Hi Laurie

LP> Thanks to those who responded with very helpful messages in

LP> response to my queries about using SPSS for meta-analysis. Now I'm

LP> at the stage of reporting the results, please can anyone help me

LP> with a way of drawing up a 'forest plot' like those produced by

LP> the Cochrane RevMan software using SPSS? Perhaps someone knows an

LP> ingenious way to import SPSS data to RevMan in order to do this?

LP> Or, maybe someone has a macro to do the same thing using

LP> SPSS? Alternatively, if someone could help me draw up a simple

LP> error bar-chart in SPSS, showing the effect size with its 95%

LP> confidence interval for each study, that would also help.

* Sample dataset (processed data )*.

DATA LIST LIST/ trial(F4) year(A5) study(A10) measure cilow ciup percwi(4 F8.3).

BEGIN DATA

1 "1989" "Hodnett " .502 .262 .962 4.940

2 "1991" "Kennell " .352 .216 .575 8.694

3 "1992" "Bréart-Fr" .785 .483 1.276 8.878

4 "1992" "Bréart-Bg" .811 .653 1.007 44.598

5 "1997" "Gagnon " .867 .573 1.311 12.237

6 "1998" "Langer " .280 .203 .384 20.654

7 " " "Total " .594 .514 .687 100.000

END DATA.

A) Assuming you have SPSS 14:

SORT CASES BY trial(D).

STRING YearAndStudy(A30).

COMPUTE YearAndStudy=CONCAT(RTRIM(year)," ",study).

COMPUTE RefLine=1.

GGRAPH

/GRAPHDATASET NAME="graphdataset" VARIABLES=YearAndStudy ciup cilow measure percwi RefLine

MISSING=LISTWISE REPORTMISSING=NO

/GRAPHSPEC SOURCE=INLINE.

* If the effect you are measuring is OR or RR, then this syntax can

do the task *.

BEGIN GPL

SOURCE: s=userSource(id("graphdataset"))

DATA: YearAndStudy=col(source(s), name("YearAndStudy"), unit.category())

DATA: ciup=col(source(s), name("ciup"))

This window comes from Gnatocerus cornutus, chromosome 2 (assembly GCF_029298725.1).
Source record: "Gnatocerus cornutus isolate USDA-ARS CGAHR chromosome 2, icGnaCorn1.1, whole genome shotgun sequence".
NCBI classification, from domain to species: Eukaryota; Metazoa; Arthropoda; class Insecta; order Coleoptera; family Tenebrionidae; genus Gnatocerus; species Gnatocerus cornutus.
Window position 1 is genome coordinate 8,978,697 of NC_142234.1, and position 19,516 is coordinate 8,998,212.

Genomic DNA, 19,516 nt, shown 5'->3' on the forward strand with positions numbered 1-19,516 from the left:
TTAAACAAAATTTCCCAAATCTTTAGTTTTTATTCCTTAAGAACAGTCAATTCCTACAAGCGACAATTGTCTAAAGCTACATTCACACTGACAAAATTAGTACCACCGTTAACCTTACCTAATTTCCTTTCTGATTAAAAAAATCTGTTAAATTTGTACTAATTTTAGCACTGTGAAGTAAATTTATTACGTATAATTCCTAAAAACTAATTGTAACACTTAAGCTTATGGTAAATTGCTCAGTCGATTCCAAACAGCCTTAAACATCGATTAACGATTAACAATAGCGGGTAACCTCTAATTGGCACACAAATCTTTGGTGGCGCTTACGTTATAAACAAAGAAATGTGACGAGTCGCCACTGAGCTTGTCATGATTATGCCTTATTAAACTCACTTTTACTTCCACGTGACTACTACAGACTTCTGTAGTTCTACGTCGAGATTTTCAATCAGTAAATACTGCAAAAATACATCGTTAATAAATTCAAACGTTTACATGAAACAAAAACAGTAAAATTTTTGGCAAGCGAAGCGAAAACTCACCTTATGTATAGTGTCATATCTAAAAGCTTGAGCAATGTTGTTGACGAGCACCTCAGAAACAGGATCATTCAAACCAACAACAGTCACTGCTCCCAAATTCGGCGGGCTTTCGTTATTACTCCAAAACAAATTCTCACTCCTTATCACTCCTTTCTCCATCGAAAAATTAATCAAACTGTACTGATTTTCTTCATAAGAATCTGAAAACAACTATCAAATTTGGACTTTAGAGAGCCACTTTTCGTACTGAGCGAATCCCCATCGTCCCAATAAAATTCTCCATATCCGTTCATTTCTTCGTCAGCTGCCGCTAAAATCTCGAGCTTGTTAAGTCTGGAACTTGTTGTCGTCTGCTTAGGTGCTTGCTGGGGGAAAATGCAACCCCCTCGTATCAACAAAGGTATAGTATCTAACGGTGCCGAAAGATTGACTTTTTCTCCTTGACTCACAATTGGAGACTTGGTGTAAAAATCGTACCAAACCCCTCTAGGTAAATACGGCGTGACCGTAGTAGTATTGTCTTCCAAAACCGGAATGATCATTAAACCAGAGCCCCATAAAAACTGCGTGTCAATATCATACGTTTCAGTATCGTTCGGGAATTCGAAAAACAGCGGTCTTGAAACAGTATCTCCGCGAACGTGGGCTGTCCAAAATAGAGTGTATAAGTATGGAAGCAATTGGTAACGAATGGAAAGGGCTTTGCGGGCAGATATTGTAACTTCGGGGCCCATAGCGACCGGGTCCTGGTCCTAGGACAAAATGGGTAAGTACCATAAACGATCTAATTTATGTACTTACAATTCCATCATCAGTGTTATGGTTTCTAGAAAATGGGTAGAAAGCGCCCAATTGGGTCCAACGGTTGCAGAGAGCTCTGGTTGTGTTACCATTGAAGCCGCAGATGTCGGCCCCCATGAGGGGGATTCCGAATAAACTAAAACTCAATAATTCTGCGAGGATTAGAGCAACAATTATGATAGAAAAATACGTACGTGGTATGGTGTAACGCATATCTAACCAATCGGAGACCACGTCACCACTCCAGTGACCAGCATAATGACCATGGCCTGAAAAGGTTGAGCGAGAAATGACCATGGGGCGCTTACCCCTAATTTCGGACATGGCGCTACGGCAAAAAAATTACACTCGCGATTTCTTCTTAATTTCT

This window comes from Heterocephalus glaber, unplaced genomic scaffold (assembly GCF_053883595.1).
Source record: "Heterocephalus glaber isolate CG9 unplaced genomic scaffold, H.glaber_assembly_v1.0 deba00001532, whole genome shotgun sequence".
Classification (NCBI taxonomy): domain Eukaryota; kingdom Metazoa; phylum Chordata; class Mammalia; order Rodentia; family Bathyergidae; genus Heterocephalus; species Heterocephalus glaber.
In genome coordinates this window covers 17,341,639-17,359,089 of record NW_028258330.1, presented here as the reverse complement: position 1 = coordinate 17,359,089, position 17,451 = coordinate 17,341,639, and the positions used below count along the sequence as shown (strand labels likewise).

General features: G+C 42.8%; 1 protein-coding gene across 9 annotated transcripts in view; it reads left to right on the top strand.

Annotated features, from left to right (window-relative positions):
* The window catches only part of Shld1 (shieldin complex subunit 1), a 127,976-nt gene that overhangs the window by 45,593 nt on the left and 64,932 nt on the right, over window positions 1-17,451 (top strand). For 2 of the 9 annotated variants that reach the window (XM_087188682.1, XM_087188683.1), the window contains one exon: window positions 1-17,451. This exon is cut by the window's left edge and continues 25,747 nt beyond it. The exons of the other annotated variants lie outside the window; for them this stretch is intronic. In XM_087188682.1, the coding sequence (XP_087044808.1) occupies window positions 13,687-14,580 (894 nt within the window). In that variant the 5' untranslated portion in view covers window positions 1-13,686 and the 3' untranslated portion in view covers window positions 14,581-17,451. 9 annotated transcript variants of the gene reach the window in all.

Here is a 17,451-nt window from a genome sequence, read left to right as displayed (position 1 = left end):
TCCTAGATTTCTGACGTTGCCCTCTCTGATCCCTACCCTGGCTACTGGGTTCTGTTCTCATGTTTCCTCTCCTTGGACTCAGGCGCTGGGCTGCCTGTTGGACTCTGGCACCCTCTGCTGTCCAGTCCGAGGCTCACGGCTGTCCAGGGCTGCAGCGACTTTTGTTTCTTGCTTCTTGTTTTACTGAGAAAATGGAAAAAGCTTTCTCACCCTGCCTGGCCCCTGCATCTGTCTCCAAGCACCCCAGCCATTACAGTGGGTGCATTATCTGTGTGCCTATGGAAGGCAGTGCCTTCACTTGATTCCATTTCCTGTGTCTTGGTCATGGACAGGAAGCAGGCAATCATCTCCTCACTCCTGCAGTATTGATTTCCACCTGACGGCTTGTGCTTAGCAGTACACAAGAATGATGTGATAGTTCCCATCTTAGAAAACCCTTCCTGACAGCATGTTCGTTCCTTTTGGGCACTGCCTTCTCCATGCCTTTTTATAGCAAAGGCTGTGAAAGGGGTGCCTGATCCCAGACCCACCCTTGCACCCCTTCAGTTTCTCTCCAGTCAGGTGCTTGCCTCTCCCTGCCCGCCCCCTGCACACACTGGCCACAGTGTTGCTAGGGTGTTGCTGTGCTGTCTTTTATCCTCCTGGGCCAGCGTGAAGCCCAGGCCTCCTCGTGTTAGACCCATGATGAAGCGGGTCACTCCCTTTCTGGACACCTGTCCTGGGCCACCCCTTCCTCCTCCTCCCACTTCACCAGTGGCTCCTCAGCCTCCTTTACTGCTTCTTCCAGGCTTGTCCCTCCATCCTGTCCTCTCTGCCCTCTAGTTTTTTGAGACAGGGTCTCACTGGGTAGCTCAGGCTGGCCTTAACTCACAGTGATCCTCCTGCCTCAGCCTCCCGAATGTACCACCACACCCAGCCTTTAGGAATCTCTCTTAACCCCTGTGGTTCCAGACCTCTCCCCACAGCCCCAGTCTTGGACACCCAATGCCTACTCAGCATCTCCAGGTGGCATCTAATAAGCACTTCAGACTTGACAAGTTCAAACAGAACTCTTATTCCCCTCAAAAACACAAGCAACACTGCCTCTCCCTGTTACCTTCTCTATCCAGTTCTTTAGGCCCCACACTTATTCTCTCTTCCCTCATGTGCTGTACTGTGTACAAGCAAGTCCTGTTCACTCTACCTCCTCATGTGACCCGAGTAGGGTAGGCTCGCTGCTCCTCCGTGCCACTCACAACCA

DATA: cilow=col(source(s), name("cilow"))

DATA: measure=col(source(s), name("measure"))

DATA: percwi=col(source(s), name("percwi"))

DATA: RefLine=col(source(s), name("RefLine"))

COORD: transpose(rect(dim(1,2), transpose()))

GUIDE: axis(dim(2), label(" Favours treatment Favours Control"))

SCALE: cat(dim(1))

SCALE: log(dim(2))

ELEMENT: interval(position(region.spread.range(YearAndStudy*(cilow+ciup))),

shape(shape.line), color(color.black))

ELEMENT: point(position(YearAndStudy*measure), shape(shape.square),

size(percwi), color.interior(color.black))

ELEMENT: line(position(YearAndStudy*RefLine), shape(shape.line))

END GPL.

If your meta-analyzing means, then the reference line should be set at

0 [COMPUTE RefLine=0] and the scale should be linear instead of

logarithmic [SCALE: linear(dim(2))].

B) If you don't have SPSS 14, but older, then use the simpler syntax

(uglier graph) you can find in the collection of meta-analytic files I

wrote time ago:

http://www.spsstools.net/Syntax/MetaAnalysis/META-SPSS.ZIPBasically:

GRAPH /HILO(SIMPLE)=VALUE( ciup cilow measure ) BY study.

(same sample dataset is used).

Then edit the graph to transpose the coordinates system, change the

scale to log (if needed), add a reference line at 0 or 1 (depending on

the summary measure), save the chart template an apply it to new

graphs:

GRAPH /HILO(SIMPLE)=VALUE( ciup cilow measure ) BY study

/TEMPLATE='Your template file'.

--

Regards,

Dr. Marta García-Granero,PhD mailto:

[hidden email]
Statistician

---

"It is unwise to use a statistical procedure whose use one does

not understand. SPSS syntax guide cannot supply this knowledge, and it

is certainly no substitute for the basic understanding of statistics

and statistical thinking that is essential for the wise choice of

methods and the correct interpretation of their results".

(Adapted from WinPepi manual - I'm sure Joe Abrahmson will not mind)